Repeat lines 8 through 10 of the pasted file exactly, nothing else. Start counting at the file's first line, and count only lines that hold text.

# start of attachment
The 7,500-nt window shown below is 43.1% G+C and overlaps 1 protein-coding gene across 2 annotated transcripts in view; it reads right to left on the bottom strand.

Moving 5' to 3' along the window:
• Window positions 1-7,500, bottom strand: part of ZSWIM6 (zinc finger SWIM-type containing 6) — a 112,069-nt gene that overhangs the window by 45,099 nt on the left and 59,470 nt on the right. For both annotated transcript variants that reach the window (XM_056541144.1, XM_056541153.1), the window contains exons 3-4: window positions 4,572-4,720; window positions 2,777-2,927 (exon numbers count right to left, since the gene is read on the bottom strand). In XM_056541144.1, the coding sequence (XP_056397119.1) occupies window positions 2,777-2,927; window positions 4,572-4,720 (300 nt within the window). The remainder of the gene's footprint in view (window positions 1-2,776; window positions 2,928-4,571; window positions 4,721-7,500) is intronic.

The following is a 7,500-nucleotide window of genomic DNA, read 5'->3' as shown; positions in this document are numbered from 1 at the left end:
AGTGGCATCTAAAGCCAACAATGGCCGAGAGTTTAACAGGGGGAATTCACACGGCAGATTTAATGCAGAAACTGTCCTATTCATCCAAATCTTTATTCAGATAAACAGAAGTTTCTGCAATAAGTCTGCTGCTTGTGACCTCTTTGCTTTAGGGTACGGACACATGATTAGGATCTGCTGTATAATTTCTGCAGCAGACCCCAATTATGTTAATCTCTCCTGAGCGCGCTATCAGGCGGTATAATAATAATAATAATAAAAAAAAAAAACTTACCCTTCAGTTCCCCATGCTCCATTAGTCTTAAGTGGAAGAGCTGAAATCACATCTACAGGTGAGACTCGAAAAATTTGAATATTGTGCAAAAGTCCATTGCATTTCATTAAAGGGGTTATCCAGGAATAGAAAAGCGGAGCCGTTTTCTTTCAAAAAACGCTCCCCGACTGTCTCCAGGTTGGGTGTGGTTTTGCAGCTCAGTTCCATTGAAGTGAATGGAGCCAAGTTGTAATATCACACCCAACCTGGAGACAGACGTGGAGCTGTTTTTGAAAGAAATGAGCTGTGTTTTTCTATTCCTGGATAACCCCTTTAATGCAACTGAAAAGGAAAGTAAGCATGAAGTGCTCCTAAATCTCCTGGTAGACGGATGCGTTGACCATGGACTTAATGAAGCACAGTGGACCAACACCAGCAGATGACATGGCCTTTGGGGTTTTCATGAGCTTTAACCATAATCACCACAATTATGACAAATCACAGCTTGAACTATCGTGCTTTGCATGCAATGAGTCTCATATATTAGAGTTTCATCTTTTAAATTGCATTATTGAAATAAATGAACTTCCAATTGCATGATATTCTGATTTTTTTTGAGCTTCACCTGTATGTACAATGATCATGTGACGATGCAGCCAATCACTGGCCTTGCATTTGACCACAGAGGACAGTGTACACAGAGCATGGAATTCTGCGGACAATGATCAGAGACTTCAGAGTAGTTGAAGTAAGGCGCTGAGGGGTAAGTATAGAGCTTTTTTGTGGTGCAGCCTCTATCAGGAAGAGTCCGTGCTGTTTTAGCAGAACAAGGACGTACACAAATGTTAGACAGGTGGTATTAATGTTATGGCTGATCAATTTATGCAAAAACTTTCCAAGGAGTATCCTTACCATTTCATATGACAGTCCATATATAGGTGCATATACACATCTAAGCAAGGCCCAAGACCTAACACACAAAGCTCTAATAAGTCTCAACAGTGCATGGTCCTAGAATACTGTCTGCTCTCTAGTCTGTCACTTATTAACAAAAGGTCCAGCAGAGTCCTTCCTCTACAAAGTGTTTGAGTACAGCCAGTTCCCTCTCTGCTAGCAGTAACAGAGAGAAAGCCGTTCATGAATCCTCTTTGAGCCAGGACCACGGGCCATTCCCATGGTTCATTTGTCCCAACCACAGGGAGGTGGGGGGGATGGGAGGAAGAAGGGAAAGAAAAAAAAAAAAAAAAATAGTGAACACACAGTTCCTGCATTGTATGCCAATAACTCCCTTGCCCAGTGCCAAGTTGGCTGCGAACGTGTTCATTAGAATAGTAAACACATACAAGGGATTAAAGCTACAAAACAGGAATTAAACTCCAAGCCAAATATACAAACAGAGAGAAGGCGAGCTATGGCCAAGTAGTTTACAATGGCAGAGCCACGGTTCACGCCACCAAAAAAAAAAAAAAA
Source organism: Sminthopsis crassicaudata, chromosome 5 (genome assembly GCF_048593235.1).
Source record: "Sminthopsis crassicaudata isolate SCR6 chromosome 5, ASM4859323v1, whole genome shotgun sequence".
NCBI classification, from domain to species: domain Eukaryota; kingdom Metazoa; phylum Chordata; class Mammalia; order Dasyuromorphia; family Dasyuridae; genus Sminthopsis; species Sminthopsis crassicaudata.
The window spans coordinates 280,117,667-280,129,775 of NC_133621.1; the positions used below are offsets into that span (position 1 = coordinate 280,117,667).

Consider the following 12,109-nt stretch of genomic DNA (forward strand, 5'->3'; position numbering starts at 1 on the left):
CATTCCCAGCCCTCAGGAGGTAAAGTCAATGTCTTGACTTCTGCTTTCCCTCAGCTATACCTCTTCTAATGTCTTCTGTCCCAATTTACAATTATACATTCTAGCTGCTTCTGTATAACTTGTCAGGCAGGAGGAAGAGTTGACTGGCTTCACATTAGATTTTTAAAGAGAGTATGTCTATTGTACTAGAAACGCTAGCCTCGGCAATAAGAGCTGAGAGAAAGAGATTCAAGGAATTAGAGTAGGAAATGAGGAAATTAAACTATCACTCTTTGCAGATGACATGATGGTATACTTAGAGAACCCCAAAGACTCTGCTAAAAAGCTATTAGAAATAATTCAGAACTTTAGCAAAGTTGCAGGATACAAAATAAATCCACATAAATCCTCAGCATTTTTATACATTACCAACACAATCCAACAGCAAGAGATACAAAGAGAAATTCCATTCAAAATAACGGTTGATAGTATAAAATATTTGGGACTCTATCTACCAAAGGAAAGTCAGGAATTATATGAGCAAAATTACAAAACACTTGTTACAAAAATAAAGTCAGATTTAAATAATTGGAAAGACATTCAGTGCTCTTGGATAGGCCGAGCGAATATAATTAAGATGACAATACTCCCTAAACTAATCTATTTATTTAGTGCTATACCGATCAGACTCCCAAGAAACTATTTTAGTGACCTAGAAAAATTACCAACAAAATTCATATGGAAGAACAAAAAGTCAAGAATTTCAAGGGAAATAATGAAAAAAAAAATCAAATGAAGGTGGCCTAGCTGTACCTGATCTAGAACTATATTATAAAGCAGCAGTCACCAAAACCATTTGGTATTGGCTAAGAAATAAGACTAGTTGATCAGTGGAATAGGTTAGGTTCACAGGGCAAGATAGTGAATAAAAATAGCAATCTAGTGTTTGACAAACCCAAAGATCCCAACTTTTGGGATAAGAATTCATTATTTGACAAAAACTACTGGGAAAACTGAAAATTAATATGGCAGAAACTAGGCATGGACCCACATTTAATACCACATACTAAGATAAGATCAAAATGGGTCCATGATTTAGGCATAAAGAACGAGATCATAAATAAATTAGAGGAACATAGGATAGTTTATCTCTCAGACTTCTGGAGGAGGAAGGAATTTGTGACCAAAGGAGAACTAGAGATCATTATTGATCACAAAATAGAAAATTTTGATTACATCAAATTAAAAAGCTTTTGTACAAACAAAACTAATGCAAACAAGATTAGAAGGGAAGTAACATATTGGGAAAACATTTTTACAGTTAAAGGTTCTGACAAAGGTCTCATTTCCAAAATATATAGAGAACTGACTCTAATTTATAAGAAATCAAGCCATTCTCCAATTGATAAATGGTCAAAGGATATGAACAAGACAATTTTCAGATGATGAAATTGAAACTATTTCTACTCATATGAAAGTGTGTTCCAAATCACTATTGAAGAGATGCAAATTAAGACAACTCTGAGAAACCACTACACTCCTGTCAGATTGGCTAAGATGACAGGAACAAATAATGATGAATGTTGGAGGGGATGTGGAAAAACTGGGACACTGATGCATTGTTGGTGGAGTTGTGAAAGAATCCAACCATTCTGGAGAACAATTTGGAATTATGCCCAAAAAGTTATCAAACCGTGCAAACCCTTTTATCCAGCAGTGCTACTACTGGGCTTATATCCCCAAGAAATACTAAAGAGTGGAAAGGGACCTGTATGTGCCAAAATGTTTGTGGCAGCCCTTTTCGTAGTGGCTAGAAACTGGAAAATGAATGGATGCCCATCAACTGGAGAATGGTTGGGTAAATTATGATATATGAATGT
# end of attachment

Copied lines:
NCBI classification, from domain to species: domain Eukaryota; kingdom Metazoa; phylum Chordata; class Mammalia; order Dasyuromorphia; family Dasyuridae; genus Sminthopsis; species Sminthopsis crassicaudata.
The window spans coordinates 280,117,667-280,129,775 of NC_133621.1; the positions used below are offsets into that span (position 1 = coordinate 280,117,667).

Consider the following 12,109-nt stretch of genomic DNA (forward strand, 5'->3'; position numbering starts at 1 on the left):